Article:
The other held a person. A Bolian, male, in stasis. And from the look on his face, none-too-happy about being there. He repeated the process on each of the cores. Some had higher levels of security, and a couple had dampening fields to block scans. All told, he discovered seven beings in stasis, one of them an obvious Starfleet officer, several stacks of gold-pressed latinum bars, various gemstone piles, weapons, and some equipment he could not identify.

‘Somebody lied here.’

There was little he could do about the tanks. He couldn’t risk bringing anyone out of stasis until he knew more. At that point, what he needed most was backup. James started for the bridge. He knew who best to contact; Robert Falcon, his father.

((Bridge; Freighter Nova))

James shifted his feet, making sure they weren’t hitting any controls. Though deactivated, he didn’t want to damage them. He’d gotten through to his father after a couple tries. Seemed he was out and about in his shuttle doing R&D work at Starbase 118. He wasn’t too far out, actually. And it appeared Starfleet had already been kinda curious about what was going on in James’s part of space. Robert called in the calvary, and started for James’s position himself.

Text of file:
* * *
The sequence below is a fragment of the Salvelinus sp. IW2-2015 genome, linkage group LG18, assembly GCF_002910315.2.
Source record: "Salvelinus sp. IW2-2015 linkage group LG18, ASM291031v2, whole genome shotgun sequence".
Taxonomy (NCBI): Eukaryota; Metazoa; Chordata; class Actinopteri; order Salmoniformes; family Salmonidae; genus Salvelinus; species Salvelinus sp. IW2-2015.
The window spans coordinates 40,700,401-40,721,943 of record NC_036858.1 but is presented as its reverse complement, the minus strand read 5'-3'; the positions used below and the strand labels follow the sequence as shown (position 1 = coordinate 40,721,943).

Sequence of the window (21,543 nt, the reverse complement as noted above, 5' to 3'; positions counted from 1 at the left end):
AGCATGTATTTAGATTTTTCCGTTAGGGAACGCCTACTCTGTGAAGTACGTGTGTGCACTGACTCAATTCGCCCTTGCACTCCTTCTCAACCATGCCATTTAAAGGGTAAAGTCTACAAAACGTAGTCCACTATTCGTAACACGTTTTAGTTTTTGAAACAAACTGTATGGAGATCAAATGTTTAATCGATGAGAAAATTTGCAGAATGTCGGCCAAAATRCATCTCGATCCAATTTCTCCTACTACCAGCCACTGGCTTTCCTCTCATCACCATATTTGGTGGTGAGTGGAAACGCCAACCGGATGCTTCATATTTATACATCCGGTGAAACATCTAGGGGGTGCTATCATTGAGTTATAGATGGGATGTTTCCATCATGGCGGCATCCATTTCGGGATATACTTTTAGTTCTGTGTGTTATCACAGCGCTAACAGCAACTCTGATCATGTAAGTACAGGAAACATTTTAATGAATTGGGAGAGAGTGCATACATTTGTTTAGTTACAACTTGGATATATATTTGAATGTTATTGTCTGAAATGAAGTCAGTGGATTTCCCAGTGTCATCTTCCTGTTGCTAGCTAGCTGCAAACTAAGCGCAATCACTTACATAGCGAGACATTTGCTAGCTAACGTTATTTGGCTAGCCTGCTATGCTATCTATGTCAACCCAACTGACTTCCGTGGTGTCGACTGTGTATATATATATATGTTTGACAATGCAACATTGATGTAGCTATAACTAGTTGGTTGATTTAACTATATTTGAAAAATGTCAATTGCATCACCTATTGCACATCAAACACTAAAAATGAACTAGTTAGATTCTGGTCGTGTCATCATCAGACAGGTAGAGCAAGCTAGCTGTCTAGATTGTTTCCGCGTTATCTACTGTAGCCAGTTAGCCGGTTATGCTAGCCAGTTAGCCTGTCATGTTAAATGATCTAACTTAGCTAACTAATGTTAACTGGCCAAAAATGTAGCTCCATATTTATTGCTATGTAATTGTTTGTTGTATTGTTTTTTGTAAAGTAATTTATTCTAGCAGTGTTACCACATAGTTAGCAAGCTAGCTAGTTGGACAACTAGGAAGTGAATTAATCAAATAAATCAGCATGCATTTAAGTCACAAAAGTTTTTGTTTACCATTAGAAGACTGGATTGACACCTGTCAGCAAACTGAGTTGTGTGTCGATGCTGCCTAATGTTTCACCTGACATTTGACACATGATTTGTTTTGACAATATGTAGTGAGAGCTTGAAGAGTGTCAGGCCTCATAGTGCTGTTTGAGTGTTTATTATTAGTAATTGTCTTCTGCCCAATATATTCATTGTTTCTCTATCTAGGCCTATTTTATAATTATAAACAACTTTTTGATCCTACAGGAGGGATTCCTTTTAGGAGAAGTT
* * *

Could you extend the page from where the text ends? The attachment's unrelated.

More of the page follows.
Would’ve been nice it he could’ve made it there a tad sooner.

((18 Hours Before))

James didn’t like this, the hiding. On Robert’s recommendation, James had steered for a nearby nebula that would hopefully mask him until help arrived. Seems there had been more information about his route that hadn’t gotten logged into any database he could access. Freighters that worked with this ‘Dover’ guy seemed to vanish a bit more frequently then usual. The Rogue was a fast shuttle, so Robert would be able to back him up quickly. But he’d been sitting there for more then a day. He kinda wanted this to be over with.